Old Airport Road Food Centre
Time Out says
What’s it like: A hawker centre from yesteryear, despite its 2007 upgrade – warm, sticky and barely cooled by the fans. It’s the way the stalls are set up: three rows of back-to-back stalls built closely parallel to each other, so the steam and the heat from the stoves are trapped. The situation heats up further with the countless snaking lines at many of the acclaimed stalls – this is possibly the most renowned hawker centre on the island.
What to eat: Good food can be had even if you hate standing in queues. Start with the soft, smooth handmade rice rolls ($2 each) from Freshly Made Chee Cheong Fun (Stall 155) – the cook dips sheets made from rice flour into boiling water before transferring them to a well-oiled surface and deftly rolling into them prawns, char siew, chicken or mushrooms. We like the first two options the best.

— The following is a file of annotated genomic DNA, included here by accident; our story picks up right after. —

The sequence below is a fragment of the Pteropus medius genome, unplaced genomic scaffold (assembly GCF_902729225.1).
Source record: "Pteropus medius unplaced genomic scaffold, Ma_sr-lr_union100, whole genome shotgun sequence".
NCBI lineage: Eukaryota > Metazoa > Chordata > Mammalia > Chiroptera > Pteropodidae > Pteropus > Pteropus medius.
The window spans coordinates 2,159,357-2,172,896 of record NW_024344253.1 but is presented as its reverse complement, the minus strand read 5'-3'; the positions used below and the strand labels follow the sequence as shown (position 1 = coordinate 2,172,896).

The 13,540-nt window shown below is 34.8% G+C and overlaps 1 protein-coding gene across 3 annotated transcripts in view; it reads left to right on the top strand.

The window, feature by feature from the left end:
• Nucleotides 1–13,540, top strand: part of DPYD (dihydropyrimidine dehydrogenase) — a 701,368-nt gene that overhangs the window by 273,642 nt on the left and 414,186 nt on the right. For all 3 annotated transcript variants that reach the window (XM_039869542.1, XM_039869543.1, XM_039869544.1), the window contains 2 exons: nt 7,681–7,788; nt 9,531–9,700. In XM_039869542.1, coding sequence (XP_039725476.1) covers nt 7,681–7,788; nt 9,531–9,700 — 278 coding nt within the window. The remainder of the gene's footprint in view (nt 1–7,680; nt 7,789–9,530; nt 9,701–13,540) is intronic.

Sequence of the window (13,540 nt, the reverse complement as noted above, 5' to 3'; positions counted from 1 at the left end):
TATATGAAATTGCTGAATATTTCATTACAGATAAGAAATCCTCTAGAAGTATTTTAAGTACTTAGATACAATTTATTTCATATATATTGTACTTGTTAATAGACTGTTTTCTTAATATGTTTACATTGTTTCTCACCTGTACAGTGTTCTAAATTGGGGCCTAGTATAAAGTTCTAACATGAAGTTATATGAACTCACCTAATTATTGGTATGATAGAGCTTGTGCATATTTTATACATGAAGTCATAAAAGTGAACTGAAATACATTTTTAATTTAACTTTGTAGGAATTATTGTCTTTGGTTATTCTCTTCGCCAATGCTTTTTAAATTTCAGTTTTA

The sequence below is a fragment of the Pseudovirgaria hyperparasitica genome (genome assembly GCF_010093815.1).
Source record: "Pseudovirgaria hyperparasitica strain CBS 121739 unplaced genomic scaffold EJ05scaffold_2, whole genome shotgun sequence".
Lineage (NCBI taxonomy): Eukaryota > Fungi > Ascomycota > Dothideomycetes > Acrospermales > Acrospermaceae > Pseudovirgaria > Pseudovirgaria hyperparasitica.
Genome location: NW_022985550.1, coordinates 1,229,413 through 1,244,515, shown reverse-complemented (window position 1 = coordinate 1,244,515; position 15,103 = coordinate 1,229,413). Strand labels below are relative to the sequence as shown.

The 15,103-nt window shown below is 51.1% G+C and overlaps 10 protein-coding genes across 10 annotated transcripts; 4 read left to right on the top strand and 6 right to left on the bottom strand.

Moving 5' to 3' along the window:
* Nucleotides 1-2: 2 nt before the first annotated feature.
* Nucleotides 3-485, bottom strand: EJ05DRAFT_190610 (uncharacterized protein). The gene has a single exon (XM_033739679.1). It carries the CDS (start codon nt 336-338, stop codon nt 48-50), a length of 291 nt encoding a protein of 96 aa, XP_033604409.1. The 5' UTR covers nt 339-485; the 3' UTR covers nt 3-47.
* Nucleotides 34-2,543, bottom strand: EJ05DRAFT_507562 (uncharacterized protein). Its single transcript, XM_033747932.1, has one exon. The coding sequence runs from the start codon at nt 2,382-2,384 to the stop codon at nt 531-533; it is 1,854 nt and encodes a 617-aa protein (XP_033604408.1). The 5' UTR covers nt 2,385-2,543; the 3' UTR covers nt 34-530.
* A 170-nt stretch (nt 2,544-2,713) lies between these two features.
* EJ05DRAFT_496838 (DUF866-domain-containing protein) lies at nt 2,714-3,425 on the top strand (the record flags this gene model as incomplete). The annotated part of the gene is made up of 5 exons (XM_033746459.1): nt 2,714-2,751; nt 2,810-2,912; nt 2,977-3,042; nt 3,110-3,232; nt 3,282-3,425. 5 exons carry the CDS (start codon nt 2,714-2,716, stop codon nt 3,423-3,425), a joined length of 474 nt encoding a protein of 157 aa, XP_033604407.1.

At a nearby corner, Meng Kee Minced Meat Noodle & Foo Chow Fish Ball’s (Stall 103) chewy pork-stuffed fishballs ($3) hold tender, adequately fatty meat. Have these without the average noodles. Hold out, instead, for the thick yellow ones in a rust-coloured prawn-and-pork- rib broth – simmered at the Albert Street Prawn Noodles stall (10). Although the prawns are the headliners, it’s the tender, juicy pork ribs ($3-$8) that are the real stars.
We did, of course, try the crocodile bak kut teh ($8) from Stall 13 – give this a miss unless you’re into pork- and chicken-like meat on large pieces of cartilage, in a mild herbal broth. Save your calories for the robust rojak ($2-$5) from Toa Payoh Rojak (Stall 108) – a winning chewy-soft-crispy combo of turnip, pineapple, jellyfish, doughsticks, dried beancurd skin, bean sprouts and kangkung salad with a prawn paste sauce.
In case these dishes come on too strong, make like the area’s many residents and pick up half a dozen tubs of the soy beancurd (original flavour, $2 each) from Lao Ban Soya Beancurd (Stall 127). This new take on the traditional dessert is all the rage now – silken custard melts into sweet, thin syrup when eaten. No wonder the queues are long.